The court began its analysis by accepting as true the following three assertions:
1) The disseminators (publishers and broadcasters) played no part in illegally obtaining the information.
2) No law prohibited the disseminators' receipt of the illegally obtained information.
3) The subject matter of the conversation was of public concern.
Then the court balanced the interest in promoting public discourse and the free flow of information about matters of public concern, on the one hand, against the interests in promoting private speech and in discouraging illegal interception of private conversations, on the other. The great public interest in the information tipped the scales, the court said.
A potential Assange prosecution would differ in several important respects. First, it would be a criminal case, and instead of monetary damages a prison sentence would hang in the balance. Next, the second Bartnicki court assumption—that there is no law against the receipt of illegally obtained information—doesn't hold for Assange: The Espionage Act prohibits that very thing. In addition, the first Bartnicki assumption—that Assange played no part in obtaining the information—is less clear: Did the leaker receive assistance or encouragement from Assange? Finally, the balance of interests is different—while the matters covered by the WikiLeaks disclosures might be of more monumental public concern, the potential damage to national security and foreign policy prerogatives is far more grave than the personal reputational injury alleged by a union president and negotiator.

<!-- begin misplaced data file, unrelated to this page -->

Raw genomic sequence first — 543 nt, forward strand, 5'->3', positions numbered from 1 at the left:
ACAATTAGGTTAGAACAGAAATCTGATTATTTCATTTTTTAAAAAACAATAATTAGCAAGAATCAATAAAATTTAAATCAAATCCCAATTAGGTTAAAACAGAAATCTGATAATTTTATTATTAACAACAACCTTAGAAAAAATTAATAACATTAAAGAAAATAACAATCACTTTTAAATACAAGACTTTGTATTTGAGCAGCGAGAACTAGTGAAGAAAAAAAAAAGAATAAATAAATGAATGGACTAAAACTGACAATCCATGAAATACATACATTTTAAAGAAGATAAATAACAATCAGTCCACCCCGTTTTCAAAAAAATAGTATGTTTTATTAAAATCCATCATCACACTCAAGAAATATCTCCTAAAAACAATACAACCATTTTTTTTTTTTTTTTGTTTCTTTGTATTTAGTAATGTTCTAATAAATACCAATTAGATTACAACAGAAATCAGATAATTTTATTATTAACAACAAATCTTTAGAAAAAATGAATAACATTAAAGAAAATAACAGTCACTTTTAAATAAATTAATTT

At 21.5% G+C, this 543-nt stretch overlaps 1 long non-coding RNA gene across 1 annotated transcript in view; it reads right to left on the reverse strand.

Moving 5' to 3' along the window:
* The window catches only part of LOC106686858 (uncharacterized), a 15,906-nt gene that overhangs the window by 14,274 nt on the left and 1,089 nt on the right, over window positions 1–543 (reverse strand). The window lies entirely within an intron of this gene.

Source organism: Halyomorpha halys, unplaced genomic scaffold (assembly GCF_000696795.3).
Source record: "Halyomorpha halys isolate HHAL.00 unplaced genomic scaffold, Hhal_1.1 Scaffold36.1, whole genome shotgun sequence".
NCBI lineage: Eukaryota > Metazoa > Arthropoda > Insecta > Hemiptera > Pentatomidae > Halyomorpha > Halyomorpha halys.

Nick Bravin, a former Supreme Court clerk, practices law in Washington and teaches constitutional law at the University of California's Washington program.
Photograph of Julian Assange by Dan Kitwood/Getty Images.